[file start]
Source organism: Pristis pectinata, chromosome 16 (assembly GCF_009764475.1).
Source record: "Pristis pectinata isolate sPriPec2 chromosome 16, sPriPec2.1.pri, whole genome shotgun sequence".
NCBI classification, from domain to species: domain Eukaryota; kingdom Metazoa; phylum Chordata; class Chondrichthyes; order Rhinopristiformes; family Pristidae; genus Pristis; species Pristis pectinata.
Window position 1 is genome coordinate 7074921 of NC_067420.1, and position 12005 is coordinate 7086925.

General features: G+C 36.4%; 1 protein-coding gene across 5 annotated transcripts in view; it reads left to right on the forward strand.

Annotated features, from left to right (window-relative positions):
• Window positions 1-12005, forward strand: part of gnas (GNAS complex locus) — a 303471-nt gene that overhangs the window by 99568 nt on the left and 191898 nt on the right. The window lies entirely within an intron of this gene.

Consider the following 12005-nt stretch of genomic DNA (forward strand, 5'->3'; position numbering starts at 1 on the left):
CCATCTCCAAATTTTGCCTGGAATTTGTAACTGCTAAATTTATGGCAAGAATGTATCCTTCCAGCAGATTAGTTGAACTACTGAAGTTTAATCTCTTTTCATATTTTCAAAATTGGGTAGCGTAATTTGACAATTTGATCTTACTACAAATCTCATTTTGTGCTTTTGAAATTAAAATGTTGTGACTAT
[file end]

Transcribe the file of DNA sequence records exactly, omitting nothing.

Source organism: Pristis pectinata, chromosome 16 (assembly GCF_009764475.1).
Source record: "Pristis pectinata isolate sPriPec2 chromosome 16, sPriPec2.1.pri, whole genome shotgun sequence".
NCBI classification, from domain to species: domain Eukaryota; kingdom Metazoa; phylum Chordata; class Chondrichthyes; order Rhinopristiformes; family Pristidae; genus Pristis; species Pristis pectinata.
Window position 1 is genome coordinate 7074921 of NC_067420.1, and position 12005 is coordinate 7086925.

General features: G+C 36.4%; 1 protein-coding gene across 5 annotated transcripts in view; it reads left to right on the forward strand.

Annotated features, from left to right (window-relative positions):
• Window positions 1-12005, forward strand: part of gnas (GNAS complex locus) — a 303471-nt gene that overhangs the window by 99568 nt on the left and 191898 nt on the right. The window lies entirely within an intron of this gene.

Consider the following 12005-nt stretch of genomic DNA (forward strand, 5'->3'; position numbering starts at 1 on the left):
CCATCTCCAAATTTTGCCTGGAATTTGTAACTGCTAAATTTATGGCAAGAATGTATCCTTCCAGCAGATTAGTTGAACTACTGAAGTTTAATCTCTTTTCATATTTTCAAAATTGGGTAGCGTAATTTGACAATTTGATCTTACTACAAATCTCATTTTGTGCTTTTGAAATTAAAATGTTGTGACTAT